Here I can also answer Vipul’s question in the last comment, about what kind of tariff would be reasonable. Actually, come to think of it, maybe I should distinguish here between immigration tariffs and immigration taxes. I envision only a small initial payment before a visa is issued. Moreover, this payment is a DEPOSIT, which STILL BELONGS TO THE IMMIGRANT, and can be recovered when the immigrant goes home. The purpose of the deposit is to preimburse the government for the expense of deporting him if he asks to be deported. That is, an immigrant present in the United States on a certain kind of visa– in the book I call it the DRITI visa for “don’t restrict immigration, tax it”; open borders visa might be a good name too– could, upon request, be deported to his home country “for free” because he would have paid for that service in advance. This is a substitute for a social safety net, to which immigrants on this visa (not necessarily all immigrants) would be denied access. If an immigrant bought his own plane ticket home he could collect the deposit. As I suppose this would always be the cheaper option (govt. is inefficient) I doubt the voluntary deportation option would be used much. So if a tariff is defined as a payment to cross the borders, that’s not what I support.

    What I favor, rather, is taxes on migrants after they arrive. That only applies to migrants who come and get jobs. Those who come as tourists or students need not pay it at all. Migrant workers would see their wages garnished. Moreover, in addition to migration taxes, there would be a forced savings program for immigrants on this visa, which could be withdrawn in the migrant’s home country or forfeited upon obtaining citizenship after it had reached a certain level. All this could involve quite a substantial economic burden. I’ve tended to consider a citizenship threshold of $50,000, but I don’t have a firm basis for these numbers. Maybe 5-10% for the migration tax, 15-30% for the forced savings rate. But of course it depends on your policy objective. If you want a lot of new citizens, keep the forced savings rate low and the taxes high. If you want a lot of sojourners, keep the taxes low and the forced savings rate high. Restrictionists could set both at high levels.

    The deposit, though, is intended to be rather locked in by the rule that it is simply preimbursement of the government in case the immigrant exercises the voluntary deportation option. It should vary with the source country. It might be a few hundred dollars for Mexico, since a bus ticket to Mexico doesn’t cost too much, but might be several thousands for India, since plane tickets there are expensive. I wonder if Vipul is convinced that this would largely eliminate the incentive for undocumented immigration. Crossing the Arizona desert is harsh and dangerous, and a lot more expensive than a bus ticket. Being here without papers would be a serious inconvenience and something of a risk, even if the practice of deportation were abolished. It would be safer and cheaper to come in legally. Enforcement at the physical border wouldn’t be a terrible thing in this case, since more undocumented immigration would consist of criminals and drug smugglers, but I suspect it would be ineffective and a waste of money. It’s still a little bit unjust, after all. Why should a Mexican who wants to go to a dinner party at this friend’s house on the opposite bank of the Rio Grande need to show anyone his papers? Whose business is it of anyone’s but himself and his host? Better to drop it if it’s largely needless and very expensive and ineffective at the few legitimate policy objectives that it does serve.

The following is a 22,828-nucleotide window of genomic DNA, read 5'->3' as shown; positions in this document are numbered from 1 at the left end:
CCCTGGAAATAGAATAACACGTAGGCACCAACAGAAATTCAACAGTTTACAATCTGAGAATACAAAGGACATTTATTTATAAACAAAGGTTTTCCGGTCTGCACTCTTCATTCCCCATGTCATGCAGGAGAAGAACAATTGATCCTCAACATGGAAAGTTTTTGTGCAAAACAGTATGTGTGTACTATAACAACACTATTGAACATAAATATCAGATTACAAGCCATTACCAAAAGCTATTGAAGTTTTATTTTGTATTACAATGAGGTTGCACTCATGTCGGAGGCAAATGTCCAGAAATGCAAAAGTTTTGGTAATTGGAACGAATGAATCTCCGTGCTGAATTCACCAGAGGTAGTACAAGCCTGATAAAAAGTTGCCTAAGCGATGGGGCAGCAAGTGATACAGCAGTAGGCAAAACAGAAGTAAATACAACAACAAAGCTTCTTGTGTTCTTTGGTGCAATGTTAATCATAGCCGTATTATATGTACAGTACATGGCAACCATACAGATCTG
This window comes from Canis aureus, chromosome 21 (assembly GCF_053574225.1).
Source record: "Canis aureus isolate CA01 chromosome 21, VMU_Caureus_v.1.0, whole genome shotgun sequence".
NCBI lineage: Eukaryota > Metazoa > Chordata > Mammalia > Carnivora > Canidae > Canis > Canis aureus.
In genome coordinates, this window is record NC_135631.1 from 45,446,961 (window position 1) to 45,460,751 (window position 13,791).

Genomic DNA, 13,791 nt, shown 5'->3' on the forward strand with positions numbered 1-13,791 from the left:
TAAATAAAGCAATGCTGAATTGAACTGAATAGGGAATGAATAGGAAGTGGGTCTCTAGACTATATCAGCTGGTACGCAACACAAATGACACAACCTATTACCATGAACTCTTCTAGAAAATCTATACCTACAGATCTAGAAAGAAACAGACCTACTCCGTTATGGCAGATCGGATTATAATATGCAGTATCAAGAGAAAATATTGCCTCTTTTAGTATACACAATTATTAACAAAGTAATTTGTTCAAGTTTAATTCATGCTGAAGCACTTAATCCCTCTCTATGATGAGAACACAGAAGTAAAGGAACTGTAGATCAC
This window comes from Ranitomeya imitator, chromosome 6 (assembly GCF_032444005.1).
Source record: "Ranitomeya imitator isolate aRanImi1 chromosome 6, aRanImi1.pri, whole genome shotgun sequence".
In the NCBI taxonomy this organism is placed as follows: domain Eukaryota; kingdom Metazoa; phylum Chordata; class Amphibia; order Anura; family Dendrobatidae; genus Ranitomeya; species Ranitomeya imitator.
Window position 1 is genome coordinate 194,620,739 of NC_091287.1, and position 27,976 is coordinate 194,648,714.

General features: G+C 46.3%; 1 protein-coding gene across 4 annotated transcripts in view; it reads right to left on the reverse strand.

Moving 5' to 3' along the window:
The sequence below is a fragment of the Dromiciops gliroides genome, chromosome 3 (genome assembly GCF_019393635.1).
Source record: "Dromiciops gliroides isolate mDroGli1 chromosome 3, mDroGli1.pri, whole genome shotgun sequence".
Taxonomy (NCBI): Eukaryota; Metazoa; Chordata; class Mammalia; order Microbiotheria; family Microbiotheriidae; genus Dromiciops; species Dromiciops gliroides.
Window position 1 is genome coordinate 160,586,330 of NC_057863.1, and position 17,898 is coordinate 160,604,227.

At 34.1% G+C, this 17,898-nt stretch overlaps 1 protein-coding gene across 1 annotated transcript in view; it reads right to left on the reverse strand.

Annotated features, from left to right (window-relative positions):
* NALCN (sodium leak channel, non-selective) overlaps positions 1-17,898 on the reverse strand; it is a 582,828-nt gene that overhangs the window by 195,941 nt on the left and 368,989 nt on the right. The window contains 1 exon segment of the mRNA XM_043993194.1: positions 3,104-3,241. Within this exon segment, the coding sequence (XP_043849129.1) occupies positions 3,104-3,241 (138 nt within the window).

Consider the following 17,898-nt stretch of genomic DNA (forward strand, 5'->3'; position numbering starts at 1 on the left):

4.If you’re convinced that your preferred immigration solution will cause illegal immigration to drop to practically zero, thus rendering all the previous questions irrelevant, why do you think so? After all, there are strong social and legal sanctions against murder, yet there are over 10,000 intentional homicides in the United States every year. What makes you think that illegal immigration will drop to zero, or anything close to that, even under near-open borders?

    The murder analogy is inapt because there is no option of legal substitute for illegal murder. The whole point of open borders is that people could come in legally. Yes, the deposit would prevent some. The deposit might prevent a few even of those who could pay the airfare or whatever. But migrating legally would be cheaper and safer than migrating illegally. I’ve been trying to think of an analogy in which a society legalizes murder provided one gets a license first, but it doesn’t work: it seems one just can’t analogize actions that violate rights to actions that don’t, it doesn’t make sense. (Thus, if I apply for a license to murder you, and there is, say, a seven-day waiting period, you’ll wish to take out a license to kill me, but mine will come through first, so maybe you kill me without the license and take the consequences, only I foresee this and kill you without the license… A very silly example of course! And it doesn’t cross-apply to migration at all, because migration is victimless.)

    Having said that, I wouldn’t be at all surprised if under open borders, 10,000 acts of illegal entry to the United States occurred. Maybe even more. That’s not a problem.